Dodd Frank Three Weeks Later


House in the daylight
Image by UltimateLibrarian via Flickr

I’m starting to feel a bit obsessive or maybe even compulsive over these new regulations.  Before I know it, I’m going to be washing my hands feverishly every ten minutes.  Or maybe I’ll start turning my light switch on/off/on/off/on/off all day.  That would certainly kill productivity and drive my co-workers completely nuts.  Regardless of any affliction imaginary or otherwise, I find myself once again reflecting on previous weeks and experiences in this “new world.”

I’ve now had the chance to work on a variety of scenarios for consumers and business partners alike amidst the new regulations and it’s admittedly not too terribly different from what it was a few weeks ago.  Our biggest challenge in the industry is still finding ways to obtain financing for qualified applicants and to help guide them through the process of successfully completing a mortgage transaction.  At the same time, there are a few things I have noticed that may be potential issues in the coming months.

It’s common for a Realtor to ask for an estimate of closing costs associated with a transaction so that a purchase offer can be written correctly.  It’s probably one of the most common things Loan Officers are asked at the beginning of a loan process and it’s a very important detail.  In this post Dodd-Frank world; however, it has become a bit more of a challenge to provide an accurate calculation.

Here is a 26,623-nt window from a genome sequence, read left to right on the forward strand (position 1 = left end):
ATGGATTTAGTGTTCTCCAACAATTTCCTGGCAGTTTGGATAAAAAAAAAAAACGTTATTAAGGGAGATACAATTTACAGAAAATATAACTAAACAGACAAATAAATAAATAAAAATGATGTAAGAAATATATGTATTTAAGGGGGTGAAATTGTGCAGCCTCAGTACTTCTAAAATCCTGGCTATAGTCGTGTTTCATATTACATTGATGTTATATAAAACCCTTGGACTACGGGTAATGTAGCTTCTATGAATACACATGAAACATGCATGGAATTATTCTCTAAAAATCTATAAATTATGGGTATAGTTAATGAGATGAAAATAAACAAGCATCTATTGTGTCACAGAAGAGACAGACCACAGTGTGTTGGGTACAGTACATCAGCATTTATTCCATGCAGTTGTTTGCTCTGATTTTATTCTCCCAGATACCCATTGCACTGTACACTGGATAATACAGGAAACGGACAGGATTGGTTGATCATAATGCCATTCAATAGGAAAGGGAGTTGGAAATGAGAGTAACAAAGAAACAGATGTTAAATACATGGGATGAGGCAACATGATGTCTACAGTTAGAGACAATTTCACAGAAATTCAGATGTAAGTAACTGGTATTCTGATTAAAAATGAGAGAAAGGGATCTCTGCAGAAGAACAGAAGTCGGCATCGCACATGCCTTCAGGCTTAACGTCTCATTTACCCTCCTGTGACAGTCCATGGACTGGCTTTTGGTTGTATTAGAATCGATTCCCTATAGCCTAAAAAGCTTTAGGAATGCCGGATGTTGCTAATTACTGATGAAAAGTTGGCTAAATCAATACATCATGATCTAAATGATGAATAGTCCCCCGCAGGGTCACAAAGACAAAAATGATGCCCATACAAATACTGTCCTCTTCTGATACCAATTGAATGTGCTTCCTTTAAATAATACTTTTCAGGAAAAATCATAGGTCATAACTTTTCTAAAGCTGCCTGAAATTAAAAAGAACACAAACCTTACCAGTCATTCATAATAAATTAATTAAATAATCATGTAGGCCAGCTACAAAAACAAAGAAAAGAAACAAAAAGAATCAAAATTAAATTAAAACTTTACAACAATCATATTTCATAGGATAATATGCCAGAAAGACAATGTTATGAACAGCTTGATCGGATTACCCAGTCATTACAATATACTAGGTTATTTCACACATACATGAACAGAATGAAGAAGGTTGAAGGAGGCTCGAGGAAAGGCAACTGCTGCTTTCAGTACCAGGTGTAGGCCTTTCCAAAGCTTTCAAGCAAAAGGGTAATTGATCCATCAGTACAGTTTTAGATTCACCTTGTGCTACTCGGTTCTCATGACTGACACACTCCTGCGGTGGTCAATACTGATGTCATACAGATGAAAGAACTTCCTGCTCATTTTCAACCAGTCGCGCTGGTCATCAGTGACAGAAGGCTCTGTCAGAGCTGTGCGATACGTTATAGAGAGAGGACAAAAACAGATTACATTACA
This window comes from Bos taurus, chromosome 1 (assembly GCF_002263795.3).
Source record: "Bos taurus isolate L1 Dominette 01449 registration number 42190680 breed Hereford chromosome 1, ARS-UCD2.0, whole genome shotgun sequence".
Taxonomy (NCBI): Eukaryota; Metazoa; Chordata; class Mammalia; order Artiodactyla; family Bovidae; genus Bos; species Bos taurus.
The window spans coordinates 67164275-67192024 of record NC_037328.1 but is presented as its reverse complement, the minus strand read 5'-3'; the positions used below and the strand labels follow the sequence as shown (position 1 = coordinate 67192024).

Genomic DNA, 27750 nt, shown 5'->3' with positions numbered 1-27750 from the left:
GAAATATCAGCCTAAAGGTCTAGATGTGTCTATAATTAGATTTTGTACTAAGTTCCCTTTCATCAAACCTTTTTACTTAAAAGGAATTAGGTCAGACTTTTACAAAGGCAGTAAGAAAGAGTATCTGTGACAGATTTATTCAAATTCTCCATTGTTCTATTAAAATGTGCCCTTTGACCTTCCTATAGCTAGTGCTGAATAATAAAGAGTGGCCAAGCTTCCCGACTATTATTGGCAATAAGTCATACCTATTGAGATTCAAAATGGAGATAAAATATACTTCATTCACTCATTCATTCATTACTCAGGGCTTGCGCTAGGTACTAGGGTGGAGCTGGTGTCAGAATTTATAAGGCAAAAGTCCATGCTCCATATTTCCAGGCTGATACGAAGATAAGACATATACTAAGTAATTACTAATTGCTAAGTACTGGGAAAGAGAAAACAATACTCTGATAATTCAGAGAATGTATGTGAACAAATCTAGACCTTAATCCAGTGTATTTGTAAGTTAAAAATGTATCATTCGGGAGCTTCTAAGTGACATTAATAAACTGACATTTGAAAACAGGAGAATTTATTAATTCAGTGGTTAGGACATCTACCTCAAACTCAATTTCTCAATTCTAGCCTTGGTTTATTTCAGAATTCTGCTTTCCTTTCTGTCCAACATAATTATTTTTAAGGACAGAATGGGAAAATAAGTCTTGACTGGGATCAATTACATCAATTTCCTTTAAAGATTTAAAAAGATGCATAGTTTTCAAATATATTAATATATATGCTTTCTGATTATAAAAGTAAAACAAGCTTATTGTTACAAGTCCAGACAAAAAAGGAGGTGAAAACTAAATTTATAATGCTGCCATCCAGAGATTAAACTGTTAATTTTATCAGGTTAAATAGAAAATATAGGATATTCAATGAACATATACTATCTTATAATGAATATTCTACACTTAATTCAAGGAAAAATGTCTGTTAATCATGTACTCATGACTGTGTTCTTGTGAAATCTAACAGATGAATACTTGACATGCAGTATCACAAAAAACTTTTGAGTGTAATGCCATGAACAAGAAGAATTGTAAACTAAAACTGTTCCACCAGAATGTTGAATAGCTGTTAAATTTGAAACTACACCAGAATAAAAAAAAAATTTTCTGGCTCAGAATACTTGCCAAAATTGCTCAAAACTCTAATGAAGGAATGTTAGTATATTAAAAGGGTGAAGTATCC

Interest rates vary from day-to-day and sometimes when the market is volatile rates will even change throughout the day.  You can normally tell when the market is in a state of flux by the Loan Officers themselves; if you find yours curled up in the fetal position underneath their desk you know it’s a particularly bad day.  Volatility makes us crazy.

In this new world, we Loan Officers no longer have control over the prices that we quote.  And, each investor is priced differently.  Since pricing is changing daily and each price quote is based on the current market, it’s become a real challenge to give an accurate estimate of closing costs at the beginning of a transaction.

When a Realtor negotiates with a seller to have closing costs paid, they normally do so before a rate has been locked in.  In other words, most transactions are negotiated based on an estimate of costs that is only accurate for a day at most.  Inevitably, the costs a consumer will pay for closing costs will be either higher or lower than the initial estimate once a rate is locked in.  If the rate is less expensive than initially estimated, the consumer may not use all of the seller credit.  If the rate ends up being higher than the initial estimate the consumer may be short funds to close at the closing table.  Neither situation is ideal, to say the least.

I will say one thing:  Dodd Frank is keeping us all on our toes.  I’ll try to leave the light switches alone.

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